MUMBAI: The International Air Transport Association (Iata), an association of airlines and travel agents, said on Tuesday that rise in crude will cut down airlines’ profit by $500 million in calendar 2012 to $3 billion. Profit margins also will dip to 0.5% from 0.6% reported last year.
“The downgrade is driven primarily by a rise in the expected average price of oil to $115 per barrel, up from $99 per barrel in our previous forecast,” Iata’s director general Tony Tyler said on a conference call with the media from Geneva. “With the current average crude price approaching $120 a barrel, it will push fuel to 34% of the average operating costs and see the airlines’ fuel bill rise to $213 billion.”
Any hike in fuel prices will pinch Indian carriers more as Indian passenger carriers spend 40% of operating costs to buy aviation turbine fuel (ATF). The three listed Indian carriers — SpiceJet, Kingfisher Airlines and Jet Airways — have reported a loss of R2,465.75 crore in the fiscal three quarters of 2011-12 as it paid more for fuel and airport usage.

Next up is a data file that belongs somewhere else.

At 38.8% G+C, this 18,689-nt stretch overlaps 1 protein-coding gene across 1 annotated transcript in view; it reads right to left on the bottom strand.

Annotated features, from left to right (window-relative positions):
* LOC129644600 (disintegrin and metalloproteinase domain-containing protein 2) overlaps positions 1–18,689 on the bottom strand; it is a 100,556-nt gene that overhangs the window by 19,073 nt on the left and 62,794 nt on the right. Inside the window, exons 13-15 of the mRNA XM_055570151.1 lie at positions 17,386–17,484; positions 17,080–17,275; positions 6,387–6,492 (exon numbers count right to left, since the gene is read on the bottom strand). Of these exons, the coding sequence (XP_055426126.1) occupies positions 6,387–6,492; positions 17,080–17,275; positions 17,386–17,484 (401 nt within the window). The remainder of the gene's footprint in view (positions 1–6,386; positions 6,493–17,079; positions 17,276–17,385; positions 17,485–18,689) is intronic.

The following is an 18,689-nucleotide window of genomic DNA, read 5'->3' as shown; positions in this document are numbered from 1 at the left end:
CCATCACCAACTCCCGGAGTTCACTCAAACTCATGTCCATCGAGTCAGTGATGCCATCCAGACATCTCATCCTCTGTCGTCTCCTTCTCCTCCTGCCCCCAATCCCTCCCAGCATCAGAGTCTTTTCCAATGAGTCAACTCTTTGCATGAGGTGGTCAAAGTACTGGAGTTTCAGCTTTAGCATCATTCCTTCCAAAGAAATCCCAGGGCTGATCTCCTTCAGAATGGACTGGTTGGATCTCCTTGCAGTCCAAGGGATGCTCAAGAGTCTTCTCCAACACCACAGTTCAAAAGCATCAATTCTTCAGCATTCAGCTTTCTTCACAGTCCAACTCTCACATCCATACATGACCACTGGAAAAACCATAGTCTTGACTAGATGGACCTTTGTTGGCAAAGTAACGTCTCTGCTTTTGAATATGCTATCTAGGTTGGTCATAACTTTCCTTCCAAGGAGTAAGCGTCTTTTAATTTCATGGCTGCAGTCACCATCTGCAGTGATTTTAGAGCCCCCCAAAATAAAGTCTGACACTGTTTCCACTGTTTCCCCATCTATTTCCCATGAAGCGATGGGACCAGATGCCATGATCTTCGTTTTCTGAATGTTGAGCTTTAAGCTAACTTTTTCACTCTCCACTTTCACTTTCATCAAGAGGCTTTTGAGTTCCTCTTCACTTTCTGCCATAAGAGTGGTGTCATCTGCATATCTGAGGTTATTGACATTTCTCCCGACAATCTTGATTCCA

Carriers in Asia Pacific region, however, will fare well and is expected to generate profits of $2.3 billion, Iata said. “The growth in the region is primarily driven by China and Indian aviation is in the midst of a crisis,” said Tyler.
“A number of commentators have pointed to a scenario where an escalation of the crisis in Iran could see the closure of the Strait of Hormuz, cutting off vital supply links for oil,” Iata said. “In this scenario oil prices could spike to $150 per barrel for Brent crude by mid-year, for a full year average of $135 per barrel. In such a scenario, the entire aviation industry will plunge to losses of over $ 5 billion.”
“While we have seen some improvements in economic prospects any further significant rise in the fuel price will almost certainly turn weak profits into losses,” said Tyler.